By NEDRA PICKLER
President Bush, who says peace in the Middle East is one of the prime objectives of his presidency, is sitting down with Palestinian leader Mahmoud Abbas for some of the hard work it will take to turn those words into action.
Bush’s meeting Wednesday was a show of support for Abbas’ moderate politics and his standing in the peace process, even though Abbas was weakened by the victory of rival Hamas militants in parliamentary elections earlier this year.
The Bush-Abbas meeting comes on the same day that the United States and other would-be Mideast peacemakers hold their first session since this summer’s fighting between Israel and Hezbollah militants in Lebanon.
The U.N. Security Council also plans an open meeting Thursday that is intended to revive the peace process.
Abbas was meeting Bush at the Waldorf-Astoria hotel, where the president spent two nights while in town for the U.N. General Assembly.
Bush concluded his formal remarks there Tuesday by calling for the world to support long-elusive peace between the Israelis and Palestinians. Bush held up Abbas’ commitment to peace and a Palestinian state.
"Helping the parties reach this goal is one of the great objectives of my presidency," Bush said.
"I’m optimistic that by supporting the forces of democracy and moderation, we can help Israelis and Palestinians build a more hopeful future and achieve the peace in a Holy Land we all want," Bush said.
He challenged Hamas to reject terrorism, recognize Israel’s right to exist, honor existing agreements and work for peace.
Hamas is sworn to Israel’s destruction. Abbas has been trying to persuade Hamas leaders to moderate their anti-Israel policies and join with his Fatah Party in a coalition government.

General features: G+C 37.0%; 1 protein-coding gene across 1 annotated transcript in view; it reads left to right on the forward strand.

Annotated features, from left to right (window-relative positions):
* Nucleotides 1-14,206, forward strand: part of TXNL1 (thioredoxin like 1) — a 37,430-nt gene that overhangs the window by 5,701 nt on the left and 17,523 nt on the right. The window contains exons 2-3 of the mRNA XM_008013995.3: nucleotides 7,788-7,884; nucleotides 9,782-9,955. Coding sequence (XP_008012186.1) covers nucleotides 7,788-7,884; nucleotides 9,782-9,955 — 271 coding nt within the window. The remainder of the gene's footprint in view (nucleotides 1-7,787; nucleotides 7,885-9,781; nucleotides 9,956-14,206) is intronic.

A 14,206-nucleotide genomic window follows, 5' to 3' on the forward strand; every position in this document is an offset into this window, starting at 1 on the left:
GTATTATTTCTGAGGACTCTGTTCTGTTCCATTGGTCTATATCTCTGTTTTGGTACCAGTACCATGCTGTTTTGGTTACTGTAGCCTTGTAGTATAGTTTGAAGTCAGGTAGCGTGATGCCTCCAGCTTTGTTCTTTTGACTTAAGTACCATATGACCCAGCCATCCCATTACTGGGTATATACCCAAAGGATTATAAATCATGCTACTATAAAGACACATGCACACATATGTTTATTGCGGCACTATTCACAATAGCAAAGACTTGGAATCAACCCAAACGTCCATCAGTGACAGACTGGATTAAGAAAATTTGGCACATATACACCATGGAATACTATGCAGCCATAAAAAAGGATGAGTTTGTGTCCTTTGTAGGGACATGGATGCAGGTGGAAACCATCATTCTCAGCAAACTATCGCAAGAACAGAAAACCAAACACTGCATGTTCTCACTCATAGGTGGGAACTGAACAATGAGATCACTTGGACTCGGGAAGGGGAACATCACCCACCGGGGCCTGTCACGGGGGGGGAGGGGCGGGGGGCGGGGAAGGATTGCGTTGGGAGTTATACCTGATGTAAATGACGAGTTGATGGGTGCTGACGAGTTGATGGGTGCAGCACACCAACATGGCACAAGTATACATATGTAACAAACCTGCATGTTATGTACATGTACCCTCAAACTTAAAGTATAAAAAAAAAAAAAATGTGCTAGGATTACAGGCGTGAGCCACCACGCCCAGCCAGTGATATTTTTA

U.S. officials have been concerned that Abbas has not shown greater leadership, while Fatah leaders complain that the United States has done next to nothing to support Abbas.
After the Hamas-led Cabinet took office in late March, the United States and European Union, the two biggest donors to the Palestinian Authority, cut off hundreds of millions of dollars in aid. Abbas wants to resolve the political stalemate in hopes of restarting the flow, but discussions have stalled over the U.S. demand that Hamas fully renounce violence, recognize Israel and agree to abide by commitments made by the previous secular Palestinian leaders.
Abbas met Monday in New York with Israeli Foreign Minister Tzipi Livni, the first working session between high-ranking Israeli and Palestinian officials in four months. Afterward, Livni said Israel wants to reopen a serious dialogue with Abbas and work with him to establish a Palestinian state.
The U.S.-backed peace plan aimed to establish a Palestinian state by 2005, but Israel and the Palestinians have failed to carry out their obligations and it has languished.
The efforts for peace were further set back this summer after militants allied with Hamas tunneled from the Gaza Strip into Israel to kidnap an Israeli soldier. The attack, which came after Israel withdrew last year from the Gaza Strip, sparked a large military offensive in the Palestinian area in which more than 200 Palestinians have been killed, most of them militants.
Days later, Hezbollah guerrillas abducted two soldiers in northern Israel and killed three others, triggering a larger assault across the border into Lebanon that lasted a month.
Bush planned to return to Washington after his meeting with Abbas.